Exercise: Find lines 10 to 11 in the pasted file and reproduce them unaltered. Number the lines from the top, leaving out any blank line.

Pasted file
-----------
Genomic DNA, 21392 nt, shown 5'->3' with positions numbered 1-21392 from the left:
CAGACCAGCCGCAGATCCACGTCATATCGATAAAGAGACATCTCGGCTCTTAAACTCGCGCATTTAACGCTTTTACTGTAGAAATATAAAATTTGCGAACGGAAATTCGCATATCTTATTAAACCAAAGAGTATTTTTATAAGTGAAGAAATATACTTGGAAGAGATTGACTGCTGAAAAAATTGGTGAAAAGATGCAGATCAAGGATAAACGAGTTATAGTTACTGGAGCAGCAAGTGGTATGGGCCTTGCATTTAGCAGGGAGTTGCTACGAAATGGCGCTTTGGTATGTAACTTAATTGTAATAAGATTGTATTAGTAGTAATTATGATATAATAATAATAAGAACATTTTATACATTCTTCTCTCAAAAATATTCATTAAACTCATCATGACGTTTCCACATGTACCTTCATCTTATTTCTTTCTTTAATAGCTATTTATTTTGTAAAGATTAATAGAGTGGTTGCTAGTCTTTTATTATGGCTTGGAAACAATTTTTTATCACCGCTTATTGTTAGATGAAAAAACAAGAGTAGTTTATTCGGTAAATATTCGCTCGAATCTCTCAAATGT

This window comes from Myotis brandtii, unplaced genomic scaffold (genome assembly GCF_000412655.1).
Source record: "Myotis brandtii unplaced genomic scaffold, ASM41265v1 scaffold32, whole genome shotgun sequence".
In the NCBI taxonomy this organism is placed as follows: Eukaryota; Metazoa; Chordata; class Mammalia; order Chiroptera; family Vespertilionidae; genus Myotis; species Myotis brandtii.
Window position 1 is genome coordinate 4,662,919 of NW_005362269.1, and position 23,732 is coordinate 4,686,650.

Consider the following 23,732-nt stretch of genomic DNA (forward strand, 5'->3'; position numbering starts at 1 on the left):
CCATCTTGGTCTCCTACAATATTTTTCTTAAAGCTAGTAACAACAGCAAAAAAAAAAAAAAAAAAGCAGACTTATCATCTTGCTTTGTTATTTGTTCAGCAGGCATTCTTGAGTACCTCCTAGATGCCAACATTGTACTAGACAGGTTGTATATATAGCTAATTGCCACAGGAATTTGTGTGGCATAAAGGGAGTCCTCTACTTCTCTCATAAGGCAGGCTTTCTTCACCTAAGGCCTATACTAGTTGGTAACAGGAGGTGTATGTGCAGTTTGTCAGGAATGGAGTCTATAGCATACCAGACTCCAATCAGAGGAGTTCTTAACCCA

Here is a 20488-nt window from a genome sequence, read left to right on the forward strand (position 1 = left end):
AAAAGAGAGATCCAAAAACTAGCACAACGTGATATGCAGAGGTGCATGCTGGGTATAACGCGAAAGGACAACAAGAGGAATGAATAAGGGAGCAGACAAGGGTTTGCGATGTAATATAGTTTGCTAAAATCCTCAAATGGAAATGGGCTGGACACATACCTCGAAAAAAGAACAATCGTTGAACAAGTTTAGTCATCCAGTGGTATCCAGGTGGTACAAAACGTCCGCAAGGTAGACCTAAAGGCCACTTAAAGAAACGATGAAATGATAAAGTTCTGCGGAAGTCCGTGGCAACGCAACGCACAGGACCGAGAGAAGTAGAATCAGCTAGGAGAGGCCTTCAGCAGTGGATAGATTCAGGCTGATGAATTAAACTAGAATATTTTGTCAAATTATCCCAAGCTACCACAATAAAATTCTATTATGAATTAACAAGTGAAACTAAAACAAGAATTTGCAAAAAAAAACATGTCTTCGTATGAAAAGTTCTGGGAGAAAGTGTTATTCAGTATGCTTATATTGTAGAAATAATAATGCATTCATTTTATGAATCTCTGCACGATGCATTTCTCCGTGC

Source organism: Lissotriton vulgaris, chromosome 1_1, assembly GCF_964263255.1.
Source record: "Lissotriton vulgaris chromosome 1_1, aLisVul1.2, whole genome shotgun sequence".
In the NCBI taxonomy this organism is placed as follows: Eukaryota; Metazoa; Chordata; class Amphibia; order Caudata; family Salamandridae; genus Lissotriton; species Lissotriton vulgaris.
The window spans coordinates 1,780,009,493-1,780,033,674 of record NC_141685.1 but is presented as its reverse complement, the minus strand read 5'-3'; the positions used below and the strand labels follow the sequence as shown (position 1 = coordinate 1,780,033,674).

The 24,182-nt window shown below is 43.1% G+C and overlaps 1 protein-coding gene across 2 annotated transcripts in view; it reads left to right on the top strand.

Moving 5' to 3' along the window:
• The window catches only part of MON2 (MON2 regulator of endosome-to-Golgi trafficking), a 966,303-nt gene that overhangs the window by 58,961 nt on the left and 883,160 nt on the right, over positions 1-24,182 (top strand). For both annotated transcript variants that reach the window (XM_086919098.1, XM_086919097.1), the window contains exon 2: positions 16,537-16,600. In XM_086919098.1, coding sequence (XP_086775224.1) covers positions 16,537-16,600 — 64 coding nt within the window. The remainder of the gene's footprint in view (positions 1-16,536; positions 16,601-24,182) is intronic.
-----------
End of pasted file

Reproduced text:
AAAAGAGAGATCCAAAAACTAGCACAACGTGATATGCAGAGGTGCATGCTGGGTATAACGCGAAAGGACAACAAGAGGAATGAATAAGGGAGCAGACAAGGGTTTGCGATGTAATATAGTTTGCTAAAATCCTCAAATGGAAATGGGCTGGACACATACCTCGAAAAAAGAACAATCGTTGAACAAGTTTAGTCATCCAGTGGTATCCAGGTGGTACAAAACGTCCGCAAGGTAGACCTAAAGGCCACTTAAAGAAACGATGAAATGATAAAGTTCTGCGGAAGTCCGTGGCAACGCAACGCACAGGACCGAGAGAAGTAGAATCAGCTAGGAGAGGCCTTCAGCAGTGGATAGATTCAGGCTGATGAATTAAACTAGAATATTTTGTCAAATTATCCCAAGCTACCACAATAAAATTCTATTATGAATTAACAAGTGAAACTAAAACAAGAATTTGCAAAAAAAAACATGTCTTCGTATGAAAAGTTCTGGGAGAAAGTGTTATTCAGTATGCTTATATTGTAGAAATAATAATGCATTCATTTTATGAATCTCTGCACGATGCATTTCTCCGTGC

Source organism: Lissotriton vulgaris, chromosome 1_1, assembly GCF_964263255.1.